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Is my pre-workout product effective? 10 Companies are put under the pre-workout microscope

Is my pre-workout product effective? 10 Companies are put under the pre-workout microscope


By Awesome Supplements, Read time: 12 minutes

Pre-workout products are among the most popular additions to a sports supplementation regime. Gym goers around the world are very familiar with the infamous pink drinks, the effects of which are so well documented that they have been immortalised in memes across the internet. 

Are ingredients proven or doses effective?

The trouble is that many popular brands use either un-proven ingredients or ineffective doses, and then these are hidden amongst cheap bulking agents within a ‘proprietary blend’ with a catchy name. The not-so-well-hidden secret is that these ‘proprietary blends’ tend to contain some of the evidence-based ingredients and a number of other less efficacious ingredients, and you never really know the dose of anything – often barely scratching the surface of what the research recommends being an effective dose.

This means you can’t assess whether a company is putting into the product what they should, so how do you know it’s not just a strong dose of caffeine?

We know what ingredients are ergogenic (performance enhancing) and what aren’t, so a pre-workout supplement should be the easiest product in the world to make. Despite this there are still a lot of BS products on the market relying on bold claims to sell you on their magic workout elixir, most likely because dosing things properly is expensive and there are profit margins to consider. Caffeine is cheap, after all, and getting a good tingle from beta alanine is a great way to make us feel we are on track for good results before we’ve even started. That’s makes it easy for a company to make a pre-workout you ‘feel’, but is it actually boosting your performance?

What's the truth behind popular pre-workout products?

We looked at 10 popular pre-workout products currently on the market. We’re not directly bashing these brands, we are merely outlining the facts which are freely available on their website and product label. You can then decide how you feel about this information, and which product (if any) you are drawn towards….

NOTE: we’ve colour coded the table, green means the company has put the research recommended dose in the product, orange means they are close/trying (if that can even be a thing), and red means they aren’t or haven’t put it in – and that then raises bigger questions!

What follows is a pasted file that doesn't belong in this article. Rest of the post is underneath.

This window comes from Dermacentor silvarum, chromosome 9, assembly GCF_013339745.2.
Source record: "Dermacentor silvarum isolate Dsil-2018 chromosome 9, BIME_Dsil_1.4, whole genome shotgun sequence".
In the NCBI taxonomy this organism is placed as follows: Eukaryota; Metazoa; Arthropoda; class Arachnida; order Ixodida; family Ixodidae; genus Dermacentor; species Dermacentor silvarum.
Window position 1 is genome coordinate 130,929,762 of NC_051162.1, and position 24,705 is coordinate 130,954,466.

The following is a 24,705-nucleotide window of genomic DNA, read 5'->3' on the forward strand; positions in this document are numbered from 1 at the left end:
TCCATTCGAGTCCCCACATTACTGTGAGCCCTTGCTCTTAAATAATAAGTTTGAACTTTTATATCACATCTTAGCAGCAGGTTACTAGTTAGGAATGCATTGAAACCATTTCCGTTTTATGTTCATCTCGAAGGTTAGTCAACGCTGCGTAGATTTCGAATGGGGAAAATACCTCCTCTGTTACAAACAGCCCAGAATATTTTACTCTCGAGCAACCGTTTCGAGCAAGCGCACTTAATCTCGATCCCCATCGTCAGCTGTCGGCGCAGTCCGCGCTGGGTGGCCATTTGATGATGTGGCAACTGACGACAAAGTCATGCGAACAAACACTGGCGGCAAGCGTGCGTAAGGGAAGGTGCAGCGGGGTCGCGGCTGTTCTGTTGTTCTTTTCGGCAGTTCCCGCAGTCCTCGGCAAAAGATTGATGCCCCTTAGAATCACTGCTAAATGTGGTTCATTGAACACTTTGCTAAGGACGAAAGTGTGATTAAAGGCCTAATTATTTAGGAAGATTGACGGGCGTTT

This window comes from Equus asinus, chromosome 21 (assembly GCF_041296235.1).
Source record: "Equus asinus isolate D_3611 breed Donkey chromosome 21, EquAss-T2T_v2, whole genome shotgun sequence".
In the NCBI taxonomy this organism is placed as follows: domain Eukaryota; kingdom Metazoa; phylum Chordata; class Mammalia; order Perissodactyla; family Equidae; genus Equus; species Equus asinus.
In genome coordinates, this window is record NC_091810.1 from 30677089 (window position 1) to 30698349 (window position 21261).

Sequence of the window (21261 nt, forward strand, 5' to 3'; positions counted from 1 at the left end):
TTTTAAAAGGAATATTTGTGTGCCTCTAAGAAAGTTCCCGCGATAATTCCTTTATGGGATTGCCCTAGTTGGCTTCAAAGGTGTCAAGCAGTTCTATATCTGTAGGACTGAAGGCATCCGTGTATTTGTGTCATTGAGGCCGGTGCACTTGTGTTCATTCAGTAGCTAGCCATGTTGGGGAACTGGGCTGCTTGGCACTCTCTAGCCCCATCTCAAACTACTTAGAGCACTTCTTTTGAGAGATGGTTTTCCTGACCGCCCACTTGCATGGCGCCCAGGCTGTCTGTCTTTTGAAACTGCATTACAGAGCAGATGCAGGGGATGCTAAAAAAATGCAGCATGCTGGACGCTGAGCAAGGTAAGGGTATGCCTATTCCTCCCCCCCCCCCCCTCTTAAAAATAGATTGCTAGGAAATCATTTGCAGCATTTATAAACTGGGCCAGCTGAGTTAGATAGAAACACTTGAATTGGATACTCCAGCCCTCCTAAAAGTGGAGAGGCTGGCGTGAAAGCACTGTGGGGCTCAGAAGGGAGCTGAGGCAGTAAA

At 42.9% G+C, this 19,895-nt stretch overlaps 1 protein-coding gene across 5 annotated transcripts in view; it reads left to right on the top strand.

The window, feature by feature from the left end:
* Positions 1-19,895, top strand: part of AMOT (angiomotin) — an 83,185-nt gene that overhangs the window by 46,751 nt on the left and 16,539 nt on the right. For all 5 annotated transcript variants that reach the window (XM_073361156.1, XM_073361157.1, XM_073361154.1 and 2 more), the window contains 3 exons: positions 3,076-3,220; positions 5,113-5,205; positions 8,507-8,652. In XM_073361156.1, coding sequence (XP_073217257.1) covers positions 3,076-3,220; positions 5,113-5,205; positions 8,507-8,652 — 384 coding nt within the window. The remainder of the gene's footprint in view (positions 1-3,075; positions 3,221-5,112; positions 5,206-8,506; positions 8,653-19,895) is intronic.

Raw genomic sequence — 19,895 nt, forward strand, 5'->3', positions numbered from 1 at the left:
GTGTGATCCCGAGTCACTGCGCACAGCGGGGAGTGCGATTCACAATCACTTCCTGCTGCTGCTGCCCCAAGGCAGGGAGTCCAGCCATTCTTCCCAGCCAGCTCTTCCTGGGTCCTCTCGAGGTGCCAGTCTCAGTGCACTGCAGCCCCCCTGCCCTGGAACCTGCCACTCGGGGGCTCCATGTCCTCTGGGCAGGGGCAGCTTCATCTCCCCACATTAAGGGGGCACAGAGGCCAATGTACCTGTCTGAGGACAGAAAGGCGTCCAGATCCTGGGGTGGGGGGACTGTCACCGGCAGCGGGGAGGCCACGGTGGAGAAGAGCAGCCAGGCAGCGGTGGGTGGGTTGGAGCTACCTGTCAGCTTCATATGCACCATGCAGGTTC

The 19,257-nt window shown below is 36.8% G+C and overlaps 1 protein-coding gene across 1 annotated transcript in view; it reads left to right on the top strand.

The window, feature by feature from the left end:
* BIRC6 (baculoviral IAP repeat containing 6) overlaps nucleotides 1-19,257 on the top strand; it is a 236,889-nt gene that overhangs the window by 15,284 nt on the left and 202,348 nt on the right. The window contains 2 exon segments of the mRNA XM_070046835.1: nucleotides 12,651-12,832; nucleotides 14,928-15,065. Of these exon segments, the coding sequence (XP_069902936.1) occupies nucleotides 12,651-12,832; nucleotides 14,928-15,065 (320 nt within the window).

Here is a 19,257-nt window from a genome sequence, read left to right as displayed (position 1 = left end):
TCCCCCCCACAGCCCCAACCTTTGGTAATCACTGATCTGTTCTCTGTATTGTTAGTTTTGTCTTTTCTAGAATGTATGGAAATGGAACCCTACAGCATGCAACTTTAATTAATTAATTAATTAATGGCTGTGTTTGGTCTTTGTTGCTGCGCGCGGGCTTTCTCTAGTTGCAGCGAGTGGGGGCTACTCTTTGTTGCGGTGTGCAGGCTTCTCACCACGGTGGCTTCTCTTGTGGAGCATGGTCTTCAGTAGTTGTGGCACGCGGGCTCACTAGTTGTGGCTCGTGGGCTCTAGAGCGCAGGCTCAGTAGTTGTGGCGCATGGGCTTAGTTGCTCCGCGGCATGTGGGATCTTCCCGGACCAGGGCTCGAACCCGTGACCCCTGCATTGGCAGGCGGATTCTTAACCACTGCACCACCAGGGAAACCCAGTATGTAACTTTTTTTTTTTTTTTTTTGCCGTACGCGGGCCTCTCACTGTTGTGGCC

Effective Dose referenced from

L-Citrulline Malate  6-8g

L-Carnitine L-Tartrate 500-2000mg

L-Tyrosine 500-2000mg Betaine 2.5g Alpha GPC 300-600mg Caffeine 1-700mg

My Protein THE Pre Workout

4g None 750mg 1g None 200mg
C4 Original 1g None None None None 215mg
EVL ENGN None None 2.5g 1g None  225mg
Pre Kaged 6.5g None 1g 2.5g None 274mg
NO Xplode 1g None 1.3g 1.5g None 300mg
The Curse Cobra 9g None None None None 155mg
Mr Hyde Nitrox 5g None 500mg None None 420mg
Optimum Nutrition Pre 750mg 375mg 250mg None None 175mg
PhD 1g None 1500mg None None 200mg
Grenade .50 calibre 1.5g None None None None 200mg
Awesome Boost 6g 2g 2g 2.5g 300mg None

Just to show you again, in clearer terms, here’s what our pre-workout contains compared to what is advised from the meta research done on

 Ingredient Effective Dose (taken from Our dose per serving
L-Citrulline Malate 6-8g 6g
L-Carnitine L-Tartrate 500-2000mg 2000mg
L-Tyrosine 500-2000mg 2000mg
Betaine 2.5g 2.5g
Alpha GPC 300-600mg 300mg

As you can see, the doses differ between companies, often wildly, and few compare with our Awesome Boost  #JustSayin. But that begs the big question, why aren’t companies putting the research recommended dose in? Do they not read the research? Are they too focused on money and thus put the claim on the front but not the full dose in the tub because it means they can make more margin when they sell it to you?

Why take something that doesn't work?

We don’t personally see the point in taking something that doesn’t work. To use one company as an example, Optimum Nutrition, they only have ONE ingredient that is listed by the research to be ergogenic (performance enhancing), which is caffeine, so you’re basically buying a really bright coloured, really expensive caffeine drink…. Go figure.